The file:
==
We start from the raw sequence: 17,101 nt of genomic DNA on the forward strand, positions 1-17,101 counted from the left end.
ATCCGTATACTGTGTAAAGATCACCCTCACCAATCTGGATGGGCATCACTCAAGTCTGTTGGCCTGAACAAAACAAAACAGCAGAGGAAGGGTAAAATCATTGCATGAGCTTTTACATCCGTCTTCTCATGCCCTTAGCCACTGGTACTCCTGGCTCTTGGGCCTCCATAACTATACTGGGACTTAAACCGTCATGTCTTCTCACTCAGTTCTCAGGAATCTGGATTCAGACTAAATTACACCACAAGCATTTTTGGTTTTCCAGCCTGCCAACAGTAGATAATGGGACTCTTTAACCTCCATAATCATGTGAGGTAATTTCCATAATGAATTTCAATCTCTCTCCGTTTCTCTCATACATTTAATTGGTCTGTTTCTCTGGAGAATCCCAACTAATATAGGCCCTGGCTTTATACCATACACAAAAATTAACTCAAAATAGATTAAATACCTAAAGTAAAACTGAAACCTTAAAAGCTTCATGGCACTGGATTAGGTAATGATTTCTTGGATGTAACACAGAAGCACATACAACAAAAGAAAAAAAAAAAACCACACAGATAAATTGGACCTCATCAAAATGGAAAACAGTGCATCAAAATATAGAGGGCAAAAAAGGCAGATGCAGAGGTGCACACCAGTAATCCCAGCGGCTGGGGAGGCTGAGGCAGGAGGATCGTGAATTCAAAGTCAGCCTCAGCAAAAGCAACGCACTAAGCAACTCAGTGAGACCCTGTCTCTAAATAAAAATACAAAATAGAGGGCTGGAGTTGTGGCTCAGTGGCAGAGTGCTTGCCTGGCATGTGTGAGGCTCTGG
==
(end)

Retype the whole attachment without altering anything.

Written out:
We start from the raw sequence: 17,101 nt of genomic DNA on the forward strand, positions 1-17,101 counted from the left end.
ATCCGTATACTGTGTAAAGATCACCCTCACCAATCTGGATGGGCATCACTCAAGTCTGTTGGCCTGAACAAAACAAAACAGCAGAGGAAGGGTAAAATCATTGCATGAGCTTTTACATCCGTCTTCTCATGCCCTTAGCCACTGGTACTCCTGGCTCTTGGGCCTCCATAACTATACTGGGACTTAAACCGTCATGTCTTCTCACTCAGTTCTCAGGAATCTGGATTCAGACTAAATTACACCACAAGCATTTTTGGTTTTCCAGCCTGCCAACAGTAGATAATGGGACTCTTTAACCTCCATAATCATGTGAGGTAATTTCCATAATGAATTTCAATCTCTCTCCGTTTCTCTCATACATTTAATTGGTCTGTTTCTCTGGAGAATCCCAACTAATATAGGCCCTGGCTTTATACCATACACAAAAATTAACTCAAAATAGATTAAATACCTAAAGTAAAACTGAAACCTTAAAAGCTTCATGGCACTGGATTAGGTAATGATTTCTTGGATGTAACACAGAAGCACATACAACAAAAGAAAAAAAAAAAACCACACAGATAAATTGGACCTCATCAAAATGGAAAACAGTGCATCAAAATATAGAGGGCAAAAAAGGCAGATGCAGAGGTGCACACCAGTAATCCCAGCGGCTGGGGAGGCTGAGGCAGGAGGATCGTGAATTCAAAGTCAGCCTCAGCAAAAGCAACGCACTAAGCAACTCAGTGAGACCCTGTCTCTAAATAAAAATACAAAATAGAGGGCTGGAGTTGTGGCTCAGTGGCAGAGTGCTTGCCTGGCATGTGTGAGGCTCTGG